Yes, it does Exist– Virginia, in fact, New York, California, Atlanta, Dallas, and so do our Millennial Z students, who are perhaps more aware even than we were, in the days before bullying and name-calling were punishable offenses, that even their protected existence does not, in the words of Stephen Crane, trigger in the universe any “particular sense of obligation” towards them. We knew this back in the ‘60s and ‘70’s in fact, and grew bitter at the fundamental injustice of life during the Vietnam War– but there was no escape hatch to turn inward, at least en masse, onto social media and everlasting chat, away from the real world that still, in fact, as our coffeehouse essay put it, “exists”. And yet, of course, in a fundamental irony, back then we attempted at least to expect things of the reality beyond ourselves, hoping that its indubitable existence might be an incentive, in fact, for it to behave, this reality we shared, by leaving Vietnam and giving us peace instead. And so we insisted, and so it came to pass, the existence of reality carrying with it no excuse but instead some sort of obligation that certain (hopefully justice-based) requirements must come as a part of its license– that it must at least reflect on its actions, this reality to which we were all subjected, that we had such hopes for.
Now, it’s the soft power of the electronic age that seems much more inexorable than a morally bankrupt war halfway around the world, as if it were indeed a fact of life far into the future, from which we can never return to a world of nationalistic villages such as existed before 2000 arrived, before the beginning of the ever-growing, one-and-only global monolith that the computer and instantaneous communication in the age of Bill Gates’s “Business @ The Speed of Thought” has wrought, all the world pouring second by second, minute by minute through the electronic spigot of the world wide web.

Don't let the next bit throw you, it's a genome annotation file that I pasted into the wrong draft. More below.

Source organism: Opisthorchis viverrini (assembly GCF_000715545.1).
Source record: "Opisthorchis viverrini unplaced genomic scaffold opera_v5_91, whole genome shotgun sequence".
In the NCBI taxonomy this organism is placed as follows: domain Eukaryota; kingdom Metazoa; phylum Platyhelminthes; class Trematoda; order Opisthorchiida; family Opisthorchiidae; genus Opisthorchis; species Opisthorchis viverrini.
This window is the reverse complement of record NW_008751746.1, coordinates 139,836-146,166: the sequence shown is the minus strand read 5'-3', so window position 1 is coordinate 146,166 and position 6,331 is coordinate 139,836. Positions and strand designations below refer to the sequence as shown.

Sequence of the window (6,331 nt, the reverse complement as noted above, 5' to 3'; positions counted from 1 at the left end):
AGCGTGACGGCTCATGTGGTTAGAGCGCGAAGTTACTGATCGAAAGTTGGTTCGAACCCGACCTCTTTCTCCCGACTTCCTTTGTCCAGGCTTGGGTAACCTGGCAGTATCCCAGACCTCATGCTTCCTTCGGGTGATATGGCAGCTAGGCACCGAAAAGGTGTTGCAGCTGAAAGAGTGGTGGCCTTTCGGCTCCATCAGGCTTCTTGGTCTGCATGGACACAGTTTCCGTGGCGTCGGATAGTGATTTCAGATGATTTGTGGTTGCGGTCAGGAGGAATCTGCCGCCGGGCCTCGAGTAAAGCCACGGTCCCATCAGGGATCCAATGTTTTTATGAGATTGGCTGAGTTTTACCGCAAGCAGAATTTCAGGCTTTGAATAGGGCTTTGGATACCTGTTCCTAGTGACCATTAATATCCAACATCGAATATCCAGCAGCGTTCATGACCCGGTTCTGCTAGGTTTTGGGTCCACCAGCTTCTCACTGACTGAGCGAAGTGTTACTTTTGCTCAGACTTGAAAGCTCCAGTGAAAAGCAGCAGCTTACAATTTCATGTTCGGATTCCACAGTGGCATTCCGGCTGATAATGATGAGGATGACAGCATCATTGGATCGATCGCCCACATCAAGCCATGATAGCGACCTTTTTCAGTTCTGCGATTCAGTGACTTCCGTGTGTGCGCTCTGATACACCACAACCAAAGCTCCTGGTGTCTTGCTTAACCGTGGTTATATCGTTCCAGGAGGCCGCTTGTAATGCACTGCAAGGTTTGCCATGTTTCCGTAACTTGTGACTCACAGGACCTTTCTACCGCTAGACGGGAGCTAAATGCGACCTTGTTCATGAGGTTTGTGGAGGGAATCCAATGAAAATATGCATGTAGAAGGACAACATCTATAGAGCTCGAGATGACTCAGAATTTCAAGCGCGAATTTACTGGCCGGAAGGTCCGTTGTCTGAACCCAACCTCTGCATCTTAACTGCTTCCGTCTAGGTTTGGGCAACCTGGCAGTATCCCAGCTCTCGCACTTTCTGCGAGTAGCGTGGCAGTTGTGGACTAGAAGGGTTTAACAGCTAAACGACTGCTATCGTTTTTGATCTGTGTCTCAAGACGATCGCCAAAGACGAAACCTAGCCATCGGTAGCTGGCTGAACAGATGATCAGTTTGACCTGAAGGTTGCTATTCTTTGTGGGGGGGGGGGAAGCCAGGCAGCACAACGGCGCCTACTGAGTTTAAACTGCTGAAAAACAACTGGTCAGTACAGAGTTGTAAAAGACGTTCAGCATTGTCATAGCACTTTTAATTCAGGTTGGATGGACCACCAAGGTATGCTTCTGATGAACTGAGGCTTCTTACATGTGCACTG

And so, as aware as any generation perhaps has ever been that newly emerging realities of the global marketplace are not necessarily going to whistle their tune, who are these new students of ours, children of Gen Y adults and Millenials’ younger siblings, these Generation Z students, born after 1996 and coming of age ten years into the new century?
This is what this workshop set out to encounter, at least, if not to limn completely. Our answer was, as usual, to look at such generalizations about future trends as were available on the internet, then consider new tools with which to face the new challenges posed by our “new students of the digital age”. Thus, after a general introduction (see PowerPoint below), I opened the floor to the five presenters listed above, who carried us from 6:20 to 7:45 pm. As you can see in this blog, several of the presenters listed above have already posted their presentations. Thanks to all for taking part in a well-attended (34 participants) workshop featuring Diane’s masterful organizational help as well— and, New Haven pizza, naturally enough, Modern on State St. being halfway between Hamden Hall and the New Haven Green. – wordforester (Bill Hunter, Hamden Hall School)
— Introductory PowerPoint: millgenzpresentapr17hunter3